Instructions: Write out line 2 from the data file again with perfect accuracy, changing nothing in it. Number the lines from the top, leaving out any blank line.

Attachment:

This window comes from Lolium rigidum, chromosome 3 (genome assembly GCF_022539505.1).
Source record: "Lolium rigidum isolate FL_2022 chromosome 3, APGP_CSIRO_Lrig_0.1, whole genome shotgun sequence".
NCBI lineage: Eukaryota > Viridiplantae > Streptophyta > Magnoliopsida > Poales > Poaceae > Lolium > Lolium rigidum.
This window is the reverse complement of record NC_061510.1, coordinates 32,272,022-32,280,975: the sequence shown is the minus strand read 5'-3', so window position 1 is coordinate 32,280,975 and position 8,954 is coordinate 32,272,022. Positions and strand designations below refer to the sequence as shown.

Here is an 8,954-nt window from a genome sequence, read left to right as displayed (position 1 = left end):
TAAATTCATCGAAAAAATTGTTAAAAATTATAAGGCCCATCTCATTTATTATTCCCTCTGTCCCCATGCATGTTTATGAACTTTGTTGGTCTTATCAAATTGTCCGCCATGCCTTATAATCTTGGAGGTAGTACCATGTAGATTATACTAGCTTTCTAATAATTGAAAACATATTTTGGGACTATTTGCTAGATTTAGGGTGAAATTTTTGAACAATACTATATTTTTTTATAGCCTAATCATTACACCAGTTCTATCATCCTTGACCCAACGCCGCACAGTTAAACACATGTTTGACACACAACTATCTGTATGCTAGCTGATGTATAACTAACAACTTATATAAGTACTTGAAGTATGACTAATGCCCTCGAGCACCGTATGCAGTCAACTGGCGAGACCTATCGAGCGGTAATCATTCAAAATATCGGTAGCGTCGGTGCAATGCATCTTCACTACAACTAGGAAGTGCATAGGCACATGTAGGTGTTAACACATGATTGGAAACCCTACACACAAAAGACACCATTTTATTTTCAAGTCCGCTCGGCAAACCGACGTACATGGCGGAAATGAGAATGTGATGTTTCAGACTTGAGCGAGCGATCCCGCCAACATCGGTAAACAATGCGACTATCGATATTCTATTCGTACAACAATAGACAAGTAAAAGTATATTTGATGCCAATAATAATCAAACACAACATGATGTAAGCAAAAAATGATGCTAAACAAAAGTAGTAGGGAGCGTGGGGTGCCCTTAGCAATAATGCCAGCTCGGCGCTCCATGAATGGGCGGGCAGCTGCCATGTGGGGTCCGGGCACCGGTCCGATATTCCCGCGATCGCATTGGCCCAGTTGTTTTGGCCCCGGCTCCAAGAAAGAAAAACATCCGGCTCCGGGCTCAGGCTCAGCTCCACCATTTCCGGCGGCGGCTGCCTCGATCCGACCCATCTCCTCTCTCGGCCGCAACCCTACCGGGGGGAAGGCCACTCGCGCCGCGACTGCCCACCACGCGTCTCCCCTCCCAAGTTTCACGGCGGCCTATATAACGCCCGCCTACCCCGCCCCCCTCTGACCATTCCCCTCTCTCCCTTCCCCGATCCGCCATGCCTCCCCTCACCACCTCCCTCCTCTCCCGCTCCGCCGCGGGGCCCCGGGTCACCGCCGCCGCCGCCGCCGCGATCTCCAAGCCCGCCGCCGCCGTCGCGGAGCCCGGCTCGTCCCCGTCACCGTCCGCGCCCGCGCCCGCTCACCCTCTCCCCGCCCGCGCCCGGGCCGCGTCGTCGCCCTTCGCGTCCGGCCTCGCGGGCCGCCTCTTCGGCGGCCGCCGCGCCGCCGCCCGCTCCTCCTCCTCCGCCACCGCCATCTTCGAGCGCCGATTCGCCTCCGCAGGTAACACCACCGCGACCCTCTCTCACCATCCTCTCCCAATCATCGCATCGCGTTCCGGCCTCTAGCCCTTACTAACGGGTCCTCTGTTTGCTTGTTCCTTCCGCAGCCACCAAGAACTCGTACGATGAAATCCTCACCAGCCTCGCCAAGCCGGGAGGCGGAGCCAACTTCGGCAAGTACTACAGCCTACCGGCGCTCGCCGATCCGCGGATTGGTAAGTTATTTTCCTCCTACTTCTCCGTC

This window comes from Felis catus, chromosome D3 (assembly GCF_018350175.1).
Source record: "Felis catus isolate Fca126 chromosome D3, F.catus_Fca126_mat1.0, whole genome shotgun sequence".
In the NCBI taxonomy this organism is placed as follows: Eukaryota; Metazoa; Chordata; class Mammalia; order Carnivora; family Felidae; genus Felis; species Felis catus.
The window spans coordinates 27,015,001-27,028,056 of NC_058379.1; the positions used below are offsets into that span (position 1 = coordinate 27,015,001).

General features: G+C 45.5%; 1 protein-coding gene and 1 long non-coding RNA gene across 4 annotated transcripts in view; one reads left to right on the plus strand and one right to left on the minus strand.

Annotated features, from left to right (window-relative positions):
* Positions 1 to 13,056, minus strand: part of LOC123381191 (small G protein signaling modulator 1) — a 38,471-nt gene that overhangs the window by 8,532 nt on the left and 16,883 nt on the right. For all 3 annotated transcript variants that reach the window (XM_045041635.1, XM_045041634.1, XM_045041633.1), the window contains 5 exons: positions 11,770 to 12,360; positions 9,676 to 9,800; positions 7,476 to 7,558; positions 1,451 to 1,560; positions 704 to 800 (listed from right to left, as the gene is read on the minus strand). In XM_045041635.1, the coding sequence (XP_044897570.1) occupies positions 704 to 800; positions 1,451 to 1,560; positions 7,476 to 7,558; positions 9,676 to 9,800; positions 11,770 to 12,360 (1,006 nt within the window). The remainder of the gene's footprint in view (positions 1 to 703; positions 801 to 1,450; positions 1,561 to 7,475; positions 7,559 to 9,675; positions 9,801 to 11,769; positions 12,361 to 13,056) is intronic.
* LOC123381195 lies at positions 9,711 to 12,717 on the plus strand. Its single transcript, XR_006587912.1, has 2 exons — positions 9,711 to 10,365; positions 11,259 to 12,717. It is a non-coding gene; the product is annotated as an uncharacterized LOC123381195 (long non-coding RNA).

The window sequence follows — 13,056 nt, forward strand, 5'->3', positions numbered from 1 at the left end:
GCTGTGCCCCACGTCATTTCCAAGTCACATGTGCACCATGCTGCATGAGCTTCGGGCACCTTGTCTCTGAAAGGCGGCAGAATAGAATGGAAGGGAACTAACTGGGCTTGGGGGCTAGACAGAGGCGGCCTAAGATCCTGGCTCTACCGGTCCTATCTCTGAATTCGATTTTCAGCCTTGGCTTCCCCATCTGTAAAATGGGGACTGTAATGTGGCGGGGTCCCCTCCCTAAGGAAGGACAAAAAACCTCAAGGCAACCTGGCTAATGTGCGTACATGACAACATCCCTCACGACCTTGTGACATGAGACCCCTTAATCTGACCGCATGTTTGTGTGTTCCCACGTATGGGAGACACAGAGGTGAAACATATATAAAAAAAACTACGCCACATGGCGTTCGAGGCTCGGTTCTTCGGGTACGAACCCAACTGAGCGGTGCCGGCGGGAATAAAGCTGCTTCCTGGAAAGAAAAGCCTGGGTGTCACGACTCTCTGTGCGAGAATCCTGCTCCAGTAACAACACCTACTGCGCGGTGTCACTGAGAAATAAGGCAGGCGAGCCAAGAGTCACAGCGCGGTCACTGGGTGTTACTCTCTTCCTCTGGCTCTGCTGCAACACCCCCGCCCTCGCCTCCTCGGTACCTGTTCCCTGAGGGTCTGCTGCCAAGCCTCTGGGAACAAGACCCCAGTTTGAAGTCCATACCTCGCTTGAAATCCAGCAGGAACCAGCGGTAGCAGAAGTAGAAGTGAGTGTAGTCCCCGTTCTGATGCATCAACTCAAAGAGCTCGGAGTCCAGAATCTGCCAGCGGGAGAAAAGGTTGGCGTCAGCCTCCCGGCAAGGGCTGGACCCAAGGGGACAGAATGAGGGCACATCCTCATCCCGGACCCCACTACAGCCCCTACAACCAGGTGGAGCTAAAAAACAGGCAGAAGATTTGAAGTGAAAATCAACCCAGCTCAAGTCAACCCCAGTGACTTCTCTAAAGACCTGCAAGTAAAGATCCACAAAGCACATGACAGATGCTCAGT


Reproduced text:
Source record: "Lolium rigidum isolate FL_2022 chromosome 3, APGP_CSIRO_Lrig_0.1, whole genome shotgun sequence".